CF SAID: “One of the best soccer sims for years on C64”. (90%, issue 34. Read review)
Ocean’s last Commodore 64 release was an immense achievement on an 8-bit computer, and it’s a shame more people don’t know about it.
The official Red Nose Day game for 1993 featured a boy called Lee and his dog. As soon as Lee drifts off, he becomes the sleepwalker of the title. Playing Ralph the dog, you must ensure Lee’s safety, all the time ensuring you don’t wake him up (you know the old wives’ tale there). It’s a weird combination of puzzle and platform game, which’ll see you running ahead to plan a safe route avoiding the, er, crocodiles, overhead powerlines and water. Lee will dozily march forward regardless, so you have to keep dashing back and gently kicking or nudging him in the right direction.
Once you’ve got the hang of it, you’re hooked. An incredible game that you probably haven’t played. Seek it out, and consult your back issues of CF for a great player’s guide!
CF SAID: “Never dull and the more you play the more you like it”. (90%, issue issue 33. Read review)
From one finale to another, here’s the C64’s last ever movie tie-in. Alien 3 is another game that people are surprised to find appeared on the 8-bit computer, but it did – and very officially, in late ’93 via Virgin. And it stands up to the 16-bit console versions pretty well!
Following the plot of the third movie, you play Ripley inside a high security prison on another planet which houses not only inmates but the gruesome creatures of the film. It’s shooting and platforms, with lots of ladders and guns. The game scrolls in every direction, doing so by only revealing parts of the area you’re in at a time like in Switchblade (check out the video to see what we mean). It works well, heightening the feeling of claustrophobia. The moody graphics and soundtrack do that too. Great stuff.
CF SAID: “Initially fun, then slightly repetitive, but you can’t argue with that curious addictiveness.” (78%, issue 37. Read review)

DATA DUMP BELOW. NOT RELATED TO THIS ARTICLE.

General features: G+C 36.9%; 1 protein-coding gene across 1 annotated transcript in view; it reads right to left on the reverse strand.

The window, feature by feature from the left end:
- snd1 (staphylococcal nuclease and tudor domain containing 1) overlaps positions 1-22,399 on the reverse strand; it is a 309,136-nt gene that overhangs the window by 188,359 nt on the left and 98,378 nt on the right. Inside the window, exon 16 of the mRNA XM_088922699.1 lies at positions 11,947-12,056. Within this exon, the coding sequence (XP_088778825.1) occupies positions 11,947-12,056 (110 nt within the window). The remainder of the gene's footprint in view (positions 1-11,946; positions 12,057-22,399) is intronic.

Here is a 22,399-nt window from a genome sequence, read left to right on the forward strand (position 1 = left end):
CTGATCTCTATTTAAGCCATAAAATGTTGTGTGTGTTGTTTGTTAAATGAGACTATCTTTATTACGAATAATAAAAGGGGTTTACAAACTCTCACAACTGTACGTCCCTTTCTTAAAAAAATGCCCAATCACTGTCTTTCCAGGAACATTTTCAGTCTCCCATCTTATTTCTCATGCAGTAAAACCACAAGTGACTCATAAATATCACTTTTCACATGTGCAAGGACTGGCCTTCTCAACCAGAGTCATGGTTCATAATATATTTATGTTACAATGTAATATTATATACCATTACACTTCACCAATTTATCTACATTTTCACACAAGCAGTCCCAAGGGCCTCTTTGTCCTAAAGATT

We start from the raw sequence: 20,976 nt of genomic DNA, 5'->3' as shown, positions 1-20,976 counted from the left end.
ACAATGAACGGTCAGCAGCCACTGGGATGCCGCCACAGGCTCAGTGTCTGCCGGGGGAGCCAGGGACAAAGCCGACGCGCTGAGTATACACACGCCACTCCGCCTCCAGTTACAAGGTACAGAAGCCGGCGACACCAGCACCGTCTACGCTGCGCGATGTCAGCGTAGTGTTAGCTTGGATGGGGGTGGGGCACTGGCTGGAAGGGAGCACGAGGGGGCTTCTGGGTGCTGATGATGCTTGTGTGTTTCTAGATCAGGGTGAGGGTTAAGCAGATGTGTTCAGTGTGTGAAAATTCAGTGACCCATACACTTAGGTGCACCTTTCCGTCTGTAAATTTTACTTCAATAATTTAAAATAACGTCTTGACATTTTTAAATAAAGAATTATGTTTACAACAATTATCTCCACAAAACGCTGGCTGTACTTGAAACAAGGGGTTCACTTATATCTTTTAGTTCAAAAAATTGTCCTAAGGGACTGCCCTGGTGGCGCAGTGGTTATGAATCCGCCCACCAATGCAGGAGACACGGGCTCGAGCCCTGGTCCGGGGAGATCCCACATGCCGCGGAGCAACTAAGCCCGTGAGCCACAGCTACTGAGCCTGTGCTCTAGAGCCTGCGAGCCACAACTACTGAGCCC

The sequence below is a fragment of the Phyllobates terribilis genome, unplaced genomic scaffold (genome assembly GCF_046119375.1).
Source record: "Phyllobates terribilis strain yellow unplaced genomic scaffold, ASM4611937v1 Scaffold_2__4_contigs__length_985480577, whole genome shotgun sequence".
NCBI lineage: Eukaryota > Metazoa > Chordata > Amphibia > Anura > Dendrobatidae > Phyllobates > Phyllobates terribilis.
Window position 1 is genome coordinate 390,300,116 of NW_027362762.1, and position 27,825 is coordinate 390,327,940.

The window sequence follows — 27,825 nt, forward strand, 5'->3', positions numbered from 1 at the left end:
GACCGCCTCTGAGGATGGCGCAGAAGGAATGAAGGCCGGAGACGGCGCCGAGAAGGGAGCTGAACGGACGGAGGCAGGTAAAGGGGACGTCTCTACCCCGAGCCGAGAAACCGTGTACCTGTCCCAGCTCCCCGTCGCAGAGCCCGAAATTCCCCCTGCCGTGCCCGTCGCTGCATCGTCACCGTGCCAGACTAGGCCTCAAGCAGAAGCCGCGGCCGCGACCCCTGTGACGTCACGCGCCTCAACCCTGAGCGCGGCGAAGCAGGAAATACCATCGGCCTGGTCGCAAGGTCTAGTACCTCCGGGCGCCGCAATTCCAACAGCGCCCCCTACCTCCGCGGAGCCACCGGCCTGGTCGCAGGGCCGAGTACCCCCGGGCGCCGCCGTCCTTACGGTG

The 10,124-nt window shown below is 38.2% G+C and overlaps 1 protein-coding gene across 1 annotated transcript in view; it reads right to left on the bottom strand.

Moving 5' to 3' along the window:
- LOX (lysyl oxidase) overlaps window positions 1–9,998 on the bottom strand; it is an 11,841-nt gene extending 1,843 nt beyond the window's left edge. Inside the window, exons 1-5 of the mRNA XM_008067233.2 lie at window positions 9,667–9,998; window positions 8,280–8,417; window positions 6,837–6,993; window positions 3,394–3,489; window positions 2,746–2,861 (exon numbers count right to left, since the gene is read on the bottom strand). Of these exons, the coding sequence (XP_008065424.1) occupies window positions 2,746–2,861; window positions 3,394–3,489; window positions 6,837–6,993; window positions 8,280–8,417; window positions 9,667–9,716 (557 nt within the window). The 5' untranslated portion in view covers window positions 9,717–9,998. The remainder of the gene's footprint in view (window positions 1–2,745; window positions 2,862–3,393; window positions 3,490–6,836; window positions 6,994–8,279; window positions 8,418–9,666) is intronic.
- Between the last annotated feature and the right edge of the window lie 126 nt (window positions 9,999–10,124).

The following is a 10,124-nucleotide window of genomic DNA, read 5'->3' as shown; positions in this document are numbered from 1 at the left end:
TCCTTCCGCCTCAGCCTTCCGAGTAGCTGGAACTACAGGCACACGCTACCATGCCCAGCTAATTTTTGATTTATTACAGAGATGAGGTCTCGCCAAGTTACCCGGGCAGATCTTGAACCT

MAYHEM IN MONSTERLAND
What else is there to say that hasn’t already been said about Apex’ glorious, speedy platform game? We’ve a whole homepage dedicated to the game Commodore Format mischievously awarded a perfect 100% score to, including an interview with editor Andy Hutchinson. You can look at it two ways: the first is in the context of the time. It really was the perfect commercial swansong, and only other programmers seem upset with the review score today. It topped off the Commodore’s commercial life wonderfully. And then there’s just looking at the game in the abstract. Is it worth 100%? No. It has bugs, and it’s a bit samey. But has it been bettered since? Also no. After over 20 years, it’s time to enjoy this fantastic game for what it is – which is no doubt what many hardcore C64 fans did in ’93. (100%, issue 38. Read review)
ON THE POWER PACK…
To tie in with Commodore Format’s new “readers are the future” direction, the issue 40 covertape (dated January 1994) included two utilities to help us get more out of our computer this month. The Monster Mash Editor was for creating sprites for your own games, whilst InterWord was a pretty nifty word processor. Jockey Wilson’s Darts and so-so shooter IO made for an underwhelming festive offering, especially to readers who’d become used to two tapes at christmas. It also became apparent that InterWord hadn’t been designed for tape users, so it wasn’t even possible to save the documents you’d created. D’oh! CF
- Go back to the CF at Christmas homepage
- The Sleepwalker video was created for us by Paul Morrison, who’s writing a book about 8-bit games. Read about it at http://www.theywereourgods.com
- Thanks to Frank Gasking and Kevin Tilley for the Lemmings pictures!